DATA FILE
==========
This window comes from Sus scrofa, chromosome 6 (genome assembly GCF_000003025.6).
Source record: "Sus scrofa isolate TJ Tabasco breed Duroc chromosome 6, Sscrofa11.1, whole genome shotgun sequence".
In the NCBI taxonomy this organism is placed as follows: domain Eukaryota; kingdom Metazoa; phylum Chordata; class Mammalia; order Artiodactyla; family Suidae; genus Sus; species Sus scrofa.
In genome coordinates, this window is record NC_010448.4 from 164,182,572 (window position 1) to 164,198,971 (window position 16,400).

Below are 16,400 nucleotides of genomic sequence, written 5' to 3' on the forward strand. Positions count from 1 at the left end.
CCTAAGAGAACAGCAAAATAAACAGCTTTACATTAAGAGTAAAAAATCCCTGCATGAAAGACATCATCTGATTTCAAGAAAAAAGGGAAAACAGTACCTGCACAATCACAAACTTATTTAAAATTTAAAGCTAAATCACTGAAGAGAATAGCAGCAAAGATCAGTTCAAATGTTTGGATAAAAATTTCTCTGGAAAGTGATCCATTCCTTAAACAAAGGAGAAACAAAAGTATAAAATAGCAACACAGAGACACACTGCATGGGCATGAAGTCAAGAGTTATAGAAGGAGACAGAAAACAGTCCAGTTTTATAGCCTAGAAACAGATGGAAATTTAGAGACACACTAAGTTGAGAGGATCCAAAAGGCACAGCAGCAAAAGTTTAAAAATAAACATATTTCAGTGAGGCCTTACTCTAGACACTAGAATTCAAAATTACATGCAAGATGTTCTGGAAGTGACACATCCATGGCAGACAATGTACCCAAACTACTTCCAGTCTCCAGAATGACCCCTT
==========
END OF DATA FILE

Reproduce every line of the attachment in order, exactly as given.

This window comes from Sus scrofa, chromosome 6 (genome assembly GCF_000003025.6).
Source record: "Sus scrofa isolate TJ Tabasco breed Duroc chromosome 6, Sscrofa11.1, whole genome shotgun sequence".
In the NCBI taxonomy this organism is placed as follows: domain Eukaryota; kingdom Metazoa; phylum Chordata; class Mammalia; order Artiodactyla; family Suidae; genus Sus; species Sus scrofa.
In genome coordinates, this window is record NC_010448.4 from 164,182,572 (window position 1) to 164,198,971 (window position 16,400).

Below are 16,400 nucleotides of genomic sequence, written 5' to 3' on the forward strand. Positions count from 1 at the left end.
CCTAAGAGAACAGCAAAATAAACAGCTTTACATTAAGAGTAAAAAATCCCTGCATGAAAGACATCATCTGATTTCAAGAAAAAAGGGAAAACAGTACCTGCACAATCACAAACTTATTTAAAATTTAAAGCTAAATCACTGAAGAGAATAGCAGCAAAGATCAGTTCAAATGTTTGGATAAAAATTTCTCTGGAAAGTGATCCATTCCTTAAACAAAGGAGAAACAAAAGTATAAAATAGCAACACAGAGACACACTGCATGGGCATGAAGTCAAGAGTTATAGAAGGAGACAGAAAACAGTCCAGTTTTATAGCCTAGAAACAGATGGAAATTTAGAGACACACTAAGTTGAGAGGATCCAAAAGGCACAGCAGCAAAAGTTTAAAAATAAACATATTTCAGTGAGGCCTTACTCTAGACACTAGAATTCAAAATTACATGCAAGATGTTCTGGAAGTGACACATCCATGGCAGACAATGTACCCAAACTACTTCCAGTCTCCAGAATGACCCCTT